The borderless trend has invaded the midrange smartphone segment. Those extremely thin bezels are glorious to gaze at, but Motorola is still not on board this trend. The Moto G5S Plus relies on good looks, a sturdy build, and smooth user experience to take on other phones in its class.
Let’s dive in and see how this midrange competitor fairs as a daily driver in this review.
The front has a beautiful 5.5-inch Full HD display
On its left is the hybrid card tray while the physical buttons are on the right
The micro-USB, loudspeaker, and main microphone are at the bottom
The all-metal unibody is glorious to the touch
Its dual rear cameras are quite intriguing to look at
It runs Android Nougat with no bloatware!
It’s built like a tank
When I first held the Moto G5S Plus, I instantly felt how well-built the phone is. My very own Moto E (second generation) still works perfectly after years of use and abuse despite being a budget plastic phone, and it looks like the Moto G5S Plus will be no different. The metal unibody construction leaves a lasting impression every time I pick up the phone. It doesn’t have a water-resistance rating, but it has a nano-coating making the phone virtually splash-resistant.
There’s not much to say about the design of the device since it’s not that different from other Motorola handsets in the market, and it doesn’t belong in the near-borderless category. But the 1080p display shows pleasing quality with just about any content you play on it. Too bad it doesn’t have stereo or front-facing speakers.
Above average midrange performance
On paper, the Moto G5S Plus easily sits in the popular midrange segment with a Snapdragon 625 processor, 4GB of memory, and 32GB of expandable storage. It holds up well or even better than similarly specced phones.
With my week of use, I never had any lags or hiccups. This is probably due to the clean installation of Android Nougat. Motorola has always been treating its devices with pure Android and just a few customizations on the side. I tried a number of games ranging from casual to graphics-intensive like our favorite Asphalt Extreme and the Moto G5S Plus was able to deliver smooth gameplay. High settings in NBA 2K17 caused it to stutter a bit, but it was manageable. It’s important to note that it doesn’t heat up (it just gets warm) even after hours of continuous gaming.
Dual cameras don’t do well
While the Moto G5S Plus doesn’t have a full-screen display, it does have dual rear cameras which look like a smiley when paired with the two-tone LED flash. Both rear sensors are 13 megapixels and, as always, the two work together to capture a detailed image with depth information. You’ll have to select the “depth enabled” mode in the camera launcher to take advantage of the two lenses and capture with background blur. For selfies, an 8-megapixel shooter takes on the job along with its own LED flash to help in the dark.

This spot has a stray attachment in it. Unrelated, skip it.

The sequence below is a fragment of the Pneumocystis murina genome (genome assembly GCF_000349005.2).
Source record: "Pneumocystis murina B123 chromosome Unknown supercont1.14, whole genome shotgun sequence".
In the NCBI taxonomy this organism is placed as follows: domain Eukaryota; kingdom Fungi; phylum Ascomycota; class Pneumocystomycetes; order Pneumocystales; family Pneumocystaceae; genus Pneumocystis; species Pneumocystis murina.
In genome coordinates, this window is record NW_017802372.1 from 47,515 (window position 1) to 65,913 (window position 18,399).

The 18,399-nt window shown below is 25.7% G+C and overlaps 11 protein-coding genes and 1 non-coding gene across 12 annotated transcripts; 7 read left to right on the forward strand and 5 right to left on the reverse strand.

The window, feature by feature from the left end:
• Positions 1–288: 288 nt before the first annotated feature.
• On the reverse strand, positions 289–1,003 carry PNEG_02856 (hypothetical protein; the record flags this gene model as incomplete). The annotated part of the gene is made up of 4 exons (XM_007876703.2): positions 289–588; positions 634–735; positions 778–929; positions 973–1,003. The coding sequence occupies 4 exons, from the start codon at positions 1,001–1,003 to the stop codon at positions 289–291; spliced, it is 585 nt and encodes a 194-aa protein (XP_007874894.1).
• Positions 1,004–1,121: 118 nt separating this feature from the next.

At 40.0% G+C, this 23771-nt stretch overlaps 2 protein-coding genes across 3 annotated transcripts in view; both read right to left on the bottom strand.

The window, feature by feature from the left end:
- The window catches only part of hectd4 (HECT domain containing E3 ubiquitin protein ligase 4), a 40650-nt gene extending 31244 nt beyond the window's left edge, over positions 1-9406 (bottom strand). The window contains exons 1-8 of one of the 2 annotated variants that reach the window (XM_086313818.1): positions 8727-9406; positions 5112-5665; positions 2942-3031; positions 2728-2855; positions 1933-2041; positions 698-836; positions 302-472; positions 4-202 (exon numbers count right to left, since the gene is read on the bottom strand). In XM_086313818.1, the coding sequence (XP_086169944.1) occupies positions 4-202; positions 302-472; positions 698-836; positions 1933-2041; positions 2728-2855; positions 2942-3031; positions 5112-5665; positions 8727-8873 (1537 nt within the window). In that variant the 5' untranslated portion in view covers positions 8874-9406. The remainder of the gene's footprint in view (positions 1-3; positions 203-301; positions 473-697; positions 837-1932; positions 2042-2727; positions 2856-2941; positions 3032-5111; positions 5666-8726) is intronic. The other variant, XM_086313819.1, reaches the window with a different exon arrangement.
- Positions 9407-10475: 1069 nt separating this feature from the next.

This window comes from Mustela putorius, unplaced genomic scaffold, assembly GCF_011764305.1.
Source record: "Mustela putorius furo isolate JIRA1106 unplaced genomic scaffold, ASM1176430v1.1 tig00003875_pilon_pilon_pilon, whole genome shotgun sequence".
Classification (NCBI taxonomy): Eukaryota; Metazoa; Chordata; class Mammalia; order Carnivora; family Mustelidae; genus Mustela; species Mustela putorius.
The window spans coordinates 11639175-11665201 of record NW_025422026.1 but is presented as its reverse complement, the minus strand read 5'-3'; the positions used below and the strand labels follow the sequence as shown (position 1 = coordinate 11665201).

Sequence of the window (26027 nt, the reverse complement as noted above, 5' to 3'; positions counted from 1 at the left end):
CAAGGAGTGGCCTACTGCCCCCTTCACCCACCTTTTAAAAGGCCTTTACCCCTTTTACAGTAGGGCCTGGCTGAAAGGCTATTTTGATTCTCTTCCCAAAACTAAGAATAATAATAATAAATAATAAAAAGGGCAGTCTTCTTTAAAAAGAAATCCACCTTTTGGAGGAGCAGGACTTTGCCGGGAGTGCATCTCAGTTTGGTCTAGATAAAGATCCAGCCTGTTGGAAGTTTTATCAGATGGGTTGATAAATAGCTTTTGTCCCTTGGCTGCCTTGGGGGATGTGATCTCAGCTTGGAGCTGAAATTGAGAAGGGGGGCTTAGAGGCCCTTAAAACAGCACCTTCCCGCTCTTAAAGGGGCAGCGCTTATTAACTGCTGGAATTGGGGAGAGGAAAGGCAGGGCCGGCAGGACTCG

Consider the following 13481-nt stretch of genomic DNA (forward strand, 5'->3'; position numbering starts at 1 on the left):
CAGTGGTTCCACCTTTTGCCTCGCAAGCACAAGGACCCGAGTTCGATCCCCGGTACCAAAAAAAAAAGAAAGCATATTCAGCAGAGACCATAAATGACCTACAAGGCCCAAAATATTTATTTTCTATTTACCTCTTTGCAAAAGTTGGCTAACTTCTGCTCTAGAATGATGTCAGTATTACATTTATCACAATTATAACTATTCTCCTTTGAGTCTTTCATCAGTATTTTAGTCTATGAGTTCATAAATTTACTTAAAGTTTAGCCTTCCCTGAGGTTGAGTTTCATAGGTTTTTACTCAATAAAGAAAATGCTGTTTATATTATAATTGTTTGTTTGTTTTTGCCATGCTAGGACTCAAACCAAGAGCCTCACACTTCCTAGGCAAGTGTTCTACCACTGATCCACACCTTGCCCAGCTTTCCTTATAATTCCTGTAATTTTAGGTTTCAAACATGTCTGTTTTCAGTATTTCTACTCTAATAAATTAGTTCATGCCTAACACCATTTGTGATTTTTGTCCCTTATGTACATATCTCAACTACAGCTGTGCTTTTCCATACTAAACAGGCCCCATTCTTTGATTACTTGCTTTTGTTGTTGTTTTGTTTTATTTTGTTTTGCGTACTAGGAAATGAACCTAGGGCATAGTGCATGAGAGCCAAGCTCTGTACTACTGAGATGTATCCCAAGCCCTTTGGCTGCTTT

Photos look great when viewed on the device, but looking closer on a desktop monitor shows how simply above-average they are. Colors are well-saturated, but the noise-reduction is quite high, resulting in loss of details. There’s also noticeable shutter lag when shooting, especially with depth enabled. Unfortunately, the secondary sensor doesn’t do it justice, because of the poor cutouts of subjects. Maybe a software update will be able to fix the mediocre depth sensor, but for now, it just feels gimmicky. The selfies are generally okay, but not exactly the best around.
There’s a ‘Plus’ factor to its battery
With its 3000mAh battery, the phone is a winner when it comes to longevity. The phone also features Motorola’s quick charging tech called TurboPower with an included fast charger out of the box. Surprisingly, it works well with other quick chargers too, like Qualcomm’s QuickCharge 3.0.
With average use, the Moto G5S Plus can last for as long as two days on a single charge. If you’re a heavy user (like me), you can get around eight hours even with mobile data constantly on and apps like Facebook, Instagram, or Gmail refreshing in the background. Battery life is just impressive, but I think Motorola could’ve squeezed in a larger capacity in a device this size.
Is this your GadgetMatch?
The Moto G5S Plus is a polarizing midrange handset. The phone doesn’t have a near-borderless display, but it has amazing build quality; the dual rear cameras don’t live up to expectations, but the battery can last you a whole day. There’s always a caveat to consider with this phone.
If you’re looking for a well-built device which looks handsome, has a clean Android version with promised updates, and bears a trusted name, you should look into the Moto G5S Plus. It’s best to check it out in person to appreciate the build of the phone, and the camera issues might be addressed through a patch (assuming Motorola will fix it).
The phone sells for US$ 350 in the US, PhP 14,999 in the Philippines, and INR 15,999 in India.
Erratum: It was originally stated that the phone has 3GB of memory, but the actual specs have 4GB. We apologize for the error.